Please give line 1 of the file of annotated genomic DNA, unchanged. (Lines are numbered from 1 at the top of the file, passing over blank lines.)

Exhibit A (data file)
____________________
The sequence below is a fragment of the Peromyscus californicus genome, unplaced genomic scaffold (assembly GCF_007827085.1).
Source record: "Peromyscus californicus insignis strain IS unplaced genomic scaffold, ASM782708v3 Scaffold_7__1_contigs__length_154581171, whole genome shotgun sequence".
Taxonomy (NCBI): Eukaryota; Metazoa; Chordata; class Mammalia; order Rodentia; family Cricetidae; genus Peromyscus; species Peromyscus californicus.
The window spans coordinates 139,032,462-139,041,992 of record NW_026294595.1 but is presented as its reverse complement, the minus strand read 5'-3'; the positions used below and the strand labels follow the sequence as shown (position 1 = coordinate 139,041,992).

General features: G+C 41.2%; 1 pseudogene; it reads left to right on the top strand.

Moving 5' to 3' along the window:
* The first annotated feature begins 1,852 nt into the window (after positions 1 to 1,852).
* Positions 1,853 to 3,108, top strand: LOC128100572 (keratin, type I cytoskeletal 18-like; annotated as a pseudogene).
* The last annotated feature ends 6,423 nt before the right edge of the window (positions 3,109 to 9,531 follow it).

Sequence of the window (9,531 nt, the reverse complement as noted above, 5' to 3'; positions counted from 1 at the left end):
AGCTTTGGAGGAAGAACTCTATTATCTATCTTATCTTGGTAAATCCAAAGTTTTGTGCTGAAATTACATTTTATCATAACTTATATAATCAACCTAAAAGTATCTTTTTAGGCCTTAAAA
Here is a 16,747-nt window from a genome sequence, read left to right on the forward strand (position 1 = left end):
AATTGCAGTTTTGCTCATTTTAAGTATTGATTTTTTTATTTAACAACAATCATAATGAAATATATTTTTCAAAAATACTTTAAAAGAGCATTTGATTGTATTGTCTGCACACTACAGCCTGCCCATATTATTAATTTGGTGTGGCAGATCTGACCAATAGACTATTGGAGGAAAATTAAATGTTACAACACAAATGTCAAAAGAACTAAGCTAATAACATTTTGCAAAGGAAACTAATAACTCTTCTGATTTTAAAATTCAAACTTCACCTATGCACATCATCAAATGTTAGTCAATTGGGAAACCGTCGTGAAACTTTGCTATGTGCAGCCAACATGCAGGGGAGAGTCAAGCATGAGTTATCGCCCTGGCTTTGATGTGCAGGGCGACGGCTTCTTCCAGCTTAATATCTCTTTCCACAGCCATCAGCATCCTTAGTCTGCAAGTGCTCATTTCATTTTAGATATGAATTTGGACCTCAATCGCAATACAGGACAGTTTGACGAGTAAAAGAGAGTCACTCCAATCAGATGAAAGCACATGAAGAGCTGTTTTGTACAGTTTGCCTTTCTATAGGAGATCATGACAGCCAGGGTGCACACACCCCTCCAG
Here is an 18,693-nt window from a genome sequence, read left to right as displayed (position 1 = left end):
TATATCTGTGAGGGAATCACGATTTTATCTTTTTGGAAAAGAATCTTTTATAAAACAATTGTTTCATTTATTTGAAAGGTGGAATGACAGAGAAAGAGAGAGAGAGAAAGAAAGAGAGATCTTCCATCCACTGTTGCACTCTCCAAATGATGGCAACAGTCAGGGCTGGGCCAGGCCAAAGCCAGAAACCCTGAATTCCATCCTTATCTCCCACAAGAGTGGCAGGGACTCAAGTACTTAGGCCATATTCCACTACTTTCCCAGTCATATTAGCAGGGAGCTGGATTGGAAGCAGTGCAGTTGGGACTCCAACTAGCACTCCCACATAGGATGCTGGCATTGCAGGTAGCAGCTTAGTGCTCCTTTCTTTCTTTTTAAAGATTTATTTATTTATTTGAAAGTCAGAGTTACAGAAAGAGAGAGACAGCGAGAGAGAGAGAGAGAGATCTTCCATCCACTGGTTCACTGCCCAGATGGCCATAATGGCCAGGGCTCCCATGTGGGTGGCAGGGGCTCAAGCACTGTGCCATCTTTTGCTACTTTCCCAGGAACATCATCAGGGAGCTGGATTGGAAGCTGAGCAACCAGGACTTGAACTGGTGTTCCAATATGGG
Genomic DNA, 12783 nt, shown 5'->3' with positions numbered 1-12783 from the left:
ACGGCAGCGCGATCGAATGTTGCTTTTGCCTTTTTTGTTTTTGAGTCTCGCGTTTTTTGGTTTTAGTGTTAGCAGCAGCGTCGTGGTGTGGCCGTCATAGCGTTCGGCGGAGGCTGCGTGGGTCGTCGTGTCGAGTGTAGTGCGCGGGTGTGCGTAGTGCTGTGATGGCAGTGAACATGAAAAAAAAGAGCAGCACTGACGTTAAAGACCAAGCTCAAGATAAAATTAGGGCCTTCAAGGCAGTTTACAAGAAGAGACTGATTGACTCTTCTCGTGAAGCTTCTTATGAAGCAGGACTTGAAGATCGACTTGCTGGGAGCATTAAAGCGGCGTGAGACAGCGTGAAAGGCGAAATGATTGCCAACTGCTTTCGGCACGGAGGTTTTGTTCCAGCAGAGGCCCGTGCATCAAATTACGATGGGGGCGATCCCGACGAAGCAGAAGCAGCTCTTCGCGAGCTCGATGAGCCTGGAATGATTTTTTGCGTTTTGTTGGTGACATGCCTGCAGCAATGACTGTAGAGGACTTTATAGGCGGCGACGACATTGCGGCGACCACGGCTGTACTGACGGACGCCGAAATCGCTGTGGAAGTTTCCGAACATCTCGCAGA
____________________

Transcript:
The sequence below is a fragment of the Peromyscus californicus genome, unplaced genomic scaffold (assembly GCF_007827085.1).